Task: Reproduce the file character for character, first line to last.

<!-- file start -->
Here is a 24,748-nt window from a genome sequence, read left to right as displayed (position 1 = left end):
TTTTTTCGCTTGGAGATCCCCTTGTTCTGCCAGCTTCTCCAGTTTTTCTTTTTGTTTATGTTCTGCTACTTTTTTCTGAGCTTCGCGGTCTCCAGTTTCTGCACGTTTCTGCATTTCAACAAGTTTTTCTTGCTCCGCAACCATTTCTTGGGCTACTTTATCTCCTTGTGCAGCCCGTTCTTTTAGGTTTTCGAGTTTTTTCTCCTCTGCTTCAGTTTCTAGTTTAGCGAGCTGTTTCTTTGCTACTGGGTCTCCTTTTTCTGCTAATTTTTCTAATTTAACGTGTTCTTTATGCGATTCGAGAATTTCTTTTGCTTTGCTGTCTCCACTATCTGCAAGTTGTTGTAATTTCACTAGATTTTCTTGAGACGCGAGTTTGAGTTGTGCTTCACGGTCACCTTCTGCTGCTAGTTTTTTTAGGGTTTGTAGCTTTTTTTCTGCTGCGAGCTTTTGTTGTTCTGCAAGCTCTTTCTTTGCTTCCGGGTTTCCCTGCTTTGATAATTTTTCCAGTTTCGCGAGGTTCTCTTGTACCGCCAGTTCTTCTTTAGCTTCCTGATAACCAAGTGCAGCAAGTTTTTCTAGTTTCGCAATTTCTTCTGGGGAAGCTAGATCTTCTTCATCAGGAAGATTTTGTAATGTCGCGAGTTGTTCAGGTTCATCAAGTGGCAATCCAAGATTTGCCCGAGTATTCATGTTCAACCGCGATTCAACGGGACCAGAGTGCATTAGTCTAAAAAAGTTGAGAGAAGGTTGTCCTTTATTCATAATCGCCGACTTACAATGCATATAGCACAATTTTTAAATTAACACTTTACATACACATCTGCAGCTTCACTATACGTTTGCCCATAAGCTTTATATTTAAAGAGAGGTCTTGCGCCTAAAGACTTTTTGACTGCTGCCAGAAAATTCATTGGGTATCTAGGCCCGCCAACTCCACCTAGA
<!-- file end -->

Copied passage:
Here is a 24,748-nt window from a genome sequence, read left to right as displayed (position 1 = left end):
TTTTTTCGCTTGGAGATCCCCTTGTTCTGCCAGCTTCTCCAGTTTTTCTTTTTGTTTATGTTCTGCTACTTTTTTCTGAGCTTCGCGGTCTCCAGTTTCTGCACGTTTCTGCATTTCAACAAGTTTTTCTTGCTCCGCAACCATTTCTTGGGCTACTTTATCTCCTTGTGCAGCCCGTTCTTTTAGGTTTTCGAGTTTTTTCTCCTCTGCTTCAGTTTCTAGTTTAGCGAGCTGTTTCTTTGCTACTGGGTCTCCTTTTTCTGCTAATTTTTCTAATTTAACGTGTTCTTTATGCGATTCGAGAATTTCTTTTGCTTTGCTGTCTCCACTATCTGCAAGTTGTTGTAATTTCACTAGATTTTCTTGAGACGCGAGTTTGAGTTGTGCTTCACGGTCACCTTCTGCTGCTAGTTTTTTTAGGGTTTGTAGCTTTTTTTCTGCTGCGAGCTTTTGTTGTTCTGCAAGCTCTTTCTTTGCTTCCGGGTTTCCCTGCTTTGATAATTTTTCCAGTTTCGCGAGGTTCTCTTGTACCGCCAGTTCTTCTTTAGCTTCCTGATAACCAAGTGCAGCAAGTTTTTCTAGTTTCGCAATTTCTTCTGGGGAAGCTAGATCTTCTTCATCAGGAAGATTTTGTAATGTCGCGAGTTGTTCAGGTTCATCAAGTGGCAATCCAAGATTTGCCCGAGTATTCATGTTCAACCGCGATTCAACGGGACCAGAGTGCATTAGTCTAAAAAAGTTGAGAGAAGGTTGTCCTTTATTCATAATCGCCGACTTACAATGCATATAGCACAATTTTTAAATTAACACTTTACATACACATCTGCAGCTTCACTATACGTTTGCCCATAAGCTTTATATTTAAAGAGAGGTCTTGCGCCTAAAGACTTTTTGACTGCTGCCAGAAAATTCATTGGGTATCTAGGCCCGCCAACTCCACCTAGA